Once I cleared security, it was 6:45am. Now, the ramifications of missing this flight are huge: TAP only has an obligation to get me to Madrid – not Vancouver. Missing this flight strands me in my choice of Porto or Madrid because I wasn’t able to check in online with Air France. Failure to check in with Air France results in the transatlantic portion of my itinerary being cancelled because I’d be considered a “no-show” in Madrid.

I made it to the gate to discover three friends also had the same issue with TAP – their luggage was only tagged to Madrid. That means having to pick up your bag, check-in, re-clear security and make it to your gate – in 50 minutes. And that’s if the aircraft arrives on time.

As one of my friends said, “I should have just gotten off the bus and rolled my luggage into the parking lot. The effect would be the same.”

The Rush to Paris

My Air France 777-200 in Paris - the first moment of rest I'd had in an airport in eight hours. Photo © 2014 Aaron Saunders

My Air France 777-200 in Paris – the first moment of rest I’d had in an airport in eight hours. Photo © 2014 Aaron Saunders

In Madrid, the clock started ticking the second my Embraer 145 touched down. I lost five more minutes when they couldn’t find the bus (how do you lose a bus?!) to take us from the remote stand to the terminal. By the time we got to baggage claim, the writing was on the wall: there was no way I could pick it up. I stopped to ask the TAP baggage agent there what we should do. Her words, exactly: ‘Forget your bag. You need to run. Air France is to your left and up the escalator.’

I then ran for probably a full kilometre to the end of the terminal and up the escalator, breathlessly asking an Air Europa attendant where Air France was located. She pointed behind me and I ran to the desks. A total of 43 minutes remained until departure to Paris; at 40 minutes, the check-in computers cease to work.

I wrote last week that I loved my first experience with Air France, and they made me a customer for life in Madrid. One of my friends who’d arrived before me told them I’d be running by any minute (thanks, Anne!!), and the Air France agent kicked into gear. “We have to hurry,” she said. “I think you have to forget about your bag. Air France can’t be responsible, you know, but I’ll take your tag number down and try to talk to TAP so they pull it and don’t think it’s abandoned. File a claim with any Star Alliance airline when you get home to Canada.”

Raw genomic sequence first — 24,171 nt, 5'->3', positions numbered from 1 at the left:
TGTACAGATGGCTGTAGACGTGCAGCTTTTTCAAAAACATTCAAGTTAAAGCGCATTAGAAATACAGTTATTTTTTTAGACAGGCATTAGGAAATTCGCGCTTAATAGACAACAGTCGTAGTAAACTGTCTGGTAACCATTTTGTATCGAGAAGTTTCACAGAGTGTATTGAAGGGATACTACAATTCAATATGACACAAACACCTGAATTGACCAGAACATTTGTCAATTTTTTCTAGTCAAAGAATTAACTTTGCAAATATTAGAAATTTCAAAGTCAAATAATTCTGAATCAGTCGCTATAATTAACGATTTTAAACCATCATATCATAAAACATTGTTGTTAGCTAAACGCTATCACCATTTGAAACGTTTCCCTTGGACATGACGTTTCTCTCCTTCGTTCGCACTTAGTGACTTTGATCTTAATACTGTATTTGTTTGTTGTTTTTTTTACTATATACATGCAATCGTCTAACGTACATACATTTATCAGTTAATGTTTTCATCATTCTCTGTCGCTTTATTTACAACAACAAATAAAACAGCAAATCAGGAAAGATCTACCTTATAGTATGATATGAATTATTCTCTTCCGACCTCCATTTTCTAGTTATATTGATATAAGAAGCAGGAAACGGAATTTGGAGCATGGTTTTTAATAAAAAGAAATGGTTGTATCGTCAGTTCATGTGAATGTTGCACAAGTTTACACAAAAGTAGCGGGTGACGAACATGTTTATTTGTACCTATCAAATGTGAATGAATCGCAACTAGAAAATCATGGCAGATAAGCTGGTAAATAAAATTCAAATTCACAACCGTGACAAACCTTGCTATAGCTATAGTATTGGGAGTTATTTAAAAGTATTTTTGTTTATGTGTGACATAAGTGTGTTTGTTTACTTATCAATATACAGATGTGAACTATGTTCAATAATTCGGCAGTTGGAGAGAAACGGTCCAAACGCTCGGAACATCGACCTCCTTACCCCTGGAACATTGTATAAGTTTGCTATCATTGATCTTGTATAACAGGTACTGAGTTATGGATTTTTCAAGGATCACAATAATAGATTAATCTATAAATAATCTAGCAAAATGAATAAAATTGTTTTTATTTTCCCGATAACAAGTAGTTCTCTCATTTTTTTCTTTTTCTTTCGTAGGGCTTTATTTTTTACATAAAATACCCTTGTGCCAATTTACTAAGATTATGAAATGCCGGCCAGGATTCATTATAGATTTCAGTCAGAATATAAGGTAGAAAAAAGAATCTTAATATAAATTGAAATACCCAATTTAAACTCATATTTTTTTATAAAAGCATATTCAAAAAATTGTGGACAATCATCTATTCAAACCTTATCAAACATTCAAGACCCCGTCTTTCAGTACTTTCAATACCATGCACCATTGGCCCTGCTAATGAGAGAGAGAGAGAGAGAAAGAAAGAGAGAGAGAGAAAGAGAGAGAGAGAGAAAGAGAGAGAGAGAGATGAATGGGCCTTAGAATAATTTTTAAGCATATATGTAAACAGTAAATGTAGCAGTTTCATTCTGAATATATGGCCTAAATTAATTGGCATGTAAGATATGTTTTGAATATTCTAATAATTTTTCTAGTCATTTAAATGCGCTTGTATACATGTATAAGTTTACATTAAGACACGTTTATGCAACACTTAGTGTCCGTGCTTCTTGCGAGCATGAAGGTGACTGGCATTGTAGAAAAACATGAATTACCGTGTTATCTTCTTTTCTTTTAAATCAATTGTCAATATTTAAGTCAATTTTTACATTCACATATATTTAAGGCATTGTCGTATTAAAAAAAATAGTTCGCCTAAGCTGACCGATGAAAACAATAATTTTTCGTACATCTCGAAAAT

She printed the remainder of my boarding passes, took down the TAP tag and booking number, and personally showed me where security was. At security, they were waiting for me and ran me into the line for air crews, where I breezed through in two minutes.

More running. As is typical in situations like this, your gate is never near security. No. It’s at the other end of a two-kilometre long terminal.

Finally in Toronto Pearson airport, with an Air Canada 777-200LR waiting to take me home. Photo © 2014 Aaron Saunders

Finally in Toronto Pearson airport, with an Air Canada 777-200LR waiting to take me home. Photo © 2014 Aaron Saunders

I was the third-last person to board AF 1001 to Paris on Sunday. Definitely not looking happy, and certainly not smelling like roses. Bless Air France for offering complimentary champagne in coach.

By the time my Airbus 319 touched down at Charles de Gaulle, I was ready for another marathon of sadness – but it never came. Changing from Terminal 2F to 2E was a snap, and a 20-minute delay plus a 90-minute layover allowed me to use the bathroom for the first time all morning.

Just after 2pm, my Boeing 777-200 roared into the skies above France, destined for Canada.

Interestingly, my colleague, Ralph Grizzle, was having his own difficulties getting to his next destination – but due to mechanical problems. His report is worth a read for a look at how Emirates handled the issue – markedly different from TAP’s indifference to my problem.

Last night, I was reunited with my missing luggage. I’d filed a claim with Air Canada (also a Star Alliance carrier) and they flew it out on my normal go-to transatlantic airline, Lufthansa. Major brownie points for both airlines.

The lesson I learned? Seeing “Confirmed” on an itinerary isn’t enough – you have to see a ticket number. And the ticket number isn’t always easy to find, nor is it listed on every printed itinerary.

You can bet I’ll be looking for it on every itinerary from now on.

From the Deck Chair will return tomorrow.

 

5 Responses to Interline Airfare – Learn From My Mistake

  1. Vanny says:

    phew! glad you made it home on time… and your bags arrived!

  2. Wansbrough says:

    Not the sort of thing I should be reading on the eve of a flight……

  3. […] be confiscated. The fact that my cognac even made it home is something of a miracle, after I had to abandon my luggage in Madrid on the return journey […]